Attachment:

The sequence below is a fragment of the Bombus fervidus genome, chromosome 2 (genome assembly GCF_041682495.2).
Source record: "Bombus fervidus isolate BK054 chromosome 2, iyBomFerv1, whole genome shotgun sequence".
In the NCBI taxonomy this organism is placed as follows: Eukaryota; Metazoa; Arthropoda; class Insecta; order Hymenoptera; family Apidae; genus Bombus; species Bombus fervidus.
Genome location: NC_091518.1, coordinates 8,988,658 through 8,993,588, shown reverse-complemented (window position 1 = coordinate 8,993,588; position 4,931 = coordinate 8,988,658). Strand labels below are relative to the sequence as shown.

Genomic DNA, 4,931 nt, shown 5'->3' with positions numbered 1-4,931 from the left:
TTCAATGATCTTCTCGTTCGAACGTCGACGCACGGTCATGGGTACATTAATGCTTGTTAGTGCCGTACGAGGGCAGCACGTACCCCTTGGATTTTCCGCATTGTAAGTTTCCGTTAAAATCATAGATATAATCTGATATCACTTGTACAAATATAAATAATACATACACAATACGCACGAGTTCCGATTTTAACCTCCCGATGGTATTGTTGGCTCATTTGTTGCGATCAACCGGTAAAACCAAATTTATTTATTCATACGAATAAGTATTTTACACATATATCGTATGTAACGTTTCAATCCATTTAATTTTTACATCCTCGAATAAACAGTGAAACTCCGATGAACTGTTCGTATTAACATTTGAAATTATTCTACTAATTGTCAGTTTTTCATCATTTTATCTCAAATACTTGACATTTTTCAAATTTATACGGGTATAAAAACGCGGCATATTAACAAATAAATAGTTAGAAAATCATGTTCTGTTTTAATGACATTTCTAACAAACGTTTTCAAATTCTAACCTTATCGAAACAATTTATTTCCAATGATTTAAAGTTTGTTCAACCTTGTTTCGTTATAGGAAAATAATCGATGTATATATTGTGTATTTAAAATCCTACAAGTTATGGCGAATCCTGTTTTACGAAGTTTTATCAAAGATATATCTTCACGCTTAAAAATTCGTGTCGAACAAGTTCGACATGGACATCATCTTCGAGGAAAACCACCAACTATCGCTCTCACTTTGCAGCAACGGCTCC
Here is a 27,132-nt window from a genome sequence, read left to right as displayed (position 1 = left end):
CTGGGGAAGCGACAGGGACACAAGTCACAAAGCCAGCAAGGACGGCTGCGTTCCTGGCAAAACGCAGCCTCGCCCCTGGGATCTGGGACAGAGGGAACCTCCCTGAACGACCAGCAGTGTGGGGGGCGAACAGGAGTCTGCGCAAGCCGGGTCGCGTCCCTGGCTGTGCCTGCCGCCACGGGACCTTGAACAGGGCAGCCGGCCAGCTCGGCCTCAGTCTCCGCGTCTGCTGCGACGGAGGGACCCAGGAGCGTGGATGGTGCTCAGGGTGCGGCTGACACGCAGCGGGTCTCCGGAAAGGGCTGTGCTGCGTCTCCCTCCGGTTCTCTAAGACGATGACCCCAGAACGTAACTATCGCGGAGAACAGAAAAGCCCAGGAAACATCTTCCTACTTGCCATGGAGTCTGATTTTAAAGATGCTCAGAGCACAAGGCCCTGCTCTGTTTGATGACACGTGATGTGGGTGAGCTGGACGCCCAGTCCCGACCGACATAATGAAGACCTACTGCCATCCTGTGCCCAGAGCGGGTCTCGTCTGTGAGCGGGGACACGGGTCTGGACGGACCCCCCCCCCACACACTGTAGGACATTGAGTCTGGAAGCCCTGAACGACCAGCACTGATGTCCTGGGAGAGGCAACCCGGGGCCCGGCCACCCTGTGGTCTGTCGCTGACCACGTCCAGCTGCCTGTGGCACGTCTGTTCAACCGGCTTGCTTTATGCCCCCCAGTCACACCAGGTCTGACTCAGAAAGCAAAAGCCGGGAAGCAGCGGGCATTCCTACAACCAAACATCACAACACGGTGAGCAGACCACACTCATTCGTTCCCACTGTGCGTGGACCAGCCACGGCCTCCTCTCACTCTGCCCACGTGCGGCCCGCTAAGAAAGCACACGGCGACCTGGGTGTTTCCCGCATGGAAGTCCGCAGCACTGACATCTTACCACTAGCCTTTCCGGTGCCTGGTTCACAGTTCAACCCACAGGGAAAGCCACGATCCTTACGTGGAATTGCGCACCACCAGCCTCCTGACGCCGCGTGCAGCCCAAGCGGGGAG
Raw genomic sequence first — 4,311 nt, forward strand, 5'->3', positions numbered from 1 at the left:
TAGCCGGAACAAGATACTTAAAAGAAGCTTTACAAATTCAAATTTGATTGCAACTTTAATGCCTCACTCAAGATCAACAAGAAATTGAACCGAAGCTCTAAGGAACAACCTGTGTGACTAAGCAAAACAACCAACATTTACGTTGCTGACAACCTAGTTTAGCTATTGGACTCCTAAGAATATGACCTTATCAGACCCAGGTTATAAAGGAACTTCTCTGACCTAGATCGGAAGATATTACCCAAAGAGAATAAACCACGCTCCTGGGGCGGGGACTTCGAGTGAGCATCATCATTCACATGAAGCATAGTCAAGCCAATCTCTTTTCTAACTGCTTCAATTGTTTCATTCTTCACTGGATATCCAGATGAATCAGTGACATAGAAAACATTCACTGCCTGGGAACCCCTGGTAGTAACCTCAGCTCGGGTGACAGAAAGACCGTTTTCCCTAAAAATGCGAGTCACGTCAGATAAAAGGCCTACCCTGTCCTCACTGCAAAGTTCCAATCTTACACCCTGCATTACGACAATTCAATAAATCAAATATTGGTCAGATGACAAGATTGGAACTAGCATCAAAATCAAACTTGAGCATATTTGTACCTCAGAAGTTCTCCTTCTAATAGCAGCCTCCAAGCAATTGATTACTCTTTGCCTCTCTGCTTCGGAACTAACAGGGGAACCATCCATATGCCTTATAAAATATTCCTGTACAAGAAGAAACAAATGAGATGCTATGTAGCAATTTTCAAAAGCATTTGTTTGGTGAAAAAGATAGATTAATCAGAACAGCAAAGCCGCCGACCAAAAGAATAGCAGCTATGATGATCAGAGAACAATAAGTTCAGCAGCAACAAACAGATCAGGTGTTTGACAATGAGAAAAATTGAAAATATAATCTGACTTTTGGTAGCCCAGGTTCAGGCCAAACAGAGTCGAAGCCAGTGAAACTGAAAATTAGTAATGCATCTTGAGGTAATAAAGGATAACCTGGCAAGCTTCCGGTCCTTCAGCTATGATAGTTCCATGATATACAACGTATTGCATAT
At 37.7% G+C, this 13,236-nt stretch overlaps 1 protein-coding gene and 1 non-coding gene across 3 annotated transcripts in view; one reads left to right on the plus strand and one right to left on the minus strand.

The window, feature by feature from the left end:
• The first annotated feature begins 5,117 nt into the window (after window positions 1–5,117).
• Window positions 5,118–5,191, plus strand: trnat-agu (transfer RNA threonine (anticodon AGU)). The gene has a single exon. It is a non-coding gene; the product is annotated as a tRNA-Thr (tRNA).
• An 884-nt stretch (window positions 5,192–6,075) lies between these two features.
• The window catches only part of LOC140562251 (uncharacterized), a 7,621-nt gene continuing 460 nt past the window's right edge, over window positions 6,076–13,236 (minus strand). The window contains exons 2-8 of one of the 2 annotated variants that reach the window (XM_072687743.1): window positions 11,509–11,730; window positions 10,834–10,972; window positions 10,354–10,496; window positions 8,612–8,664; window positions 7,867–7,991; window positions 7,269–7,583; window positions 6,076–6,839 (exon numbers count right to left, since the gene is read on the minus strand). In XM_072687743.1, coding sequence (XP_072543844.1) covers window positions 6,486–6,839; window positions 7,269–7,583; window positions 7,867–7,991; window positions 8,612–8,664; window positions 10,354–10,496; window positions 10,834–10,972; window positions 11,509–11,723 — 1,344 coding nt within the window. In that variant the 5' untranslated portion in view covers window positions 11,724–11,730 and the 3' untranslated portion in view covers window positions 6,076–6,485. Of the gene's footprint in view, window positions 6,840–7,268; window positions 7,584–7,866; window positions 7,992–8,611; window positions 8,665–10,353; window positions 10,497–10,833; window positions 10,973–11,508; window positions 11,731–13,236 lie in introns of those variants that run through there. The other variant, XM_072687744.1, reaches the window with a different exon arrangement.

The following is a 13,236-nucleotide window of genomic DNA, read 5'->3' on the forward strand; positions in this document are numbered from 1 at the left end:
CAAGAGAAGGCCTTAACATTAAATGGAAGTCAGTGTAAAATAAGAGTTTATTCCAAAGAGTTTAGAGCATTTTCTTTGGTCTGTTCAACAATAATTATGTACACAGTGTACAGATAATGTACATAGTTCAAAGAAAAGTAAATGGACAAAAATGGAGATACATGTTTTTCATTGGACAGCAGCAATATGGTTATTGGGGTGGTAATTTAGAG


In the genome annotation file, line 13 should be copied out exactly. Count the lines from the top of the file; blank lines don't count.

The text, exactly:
• The first annotated feature begins 5,117 nt into the window (after window positions 1–5,117).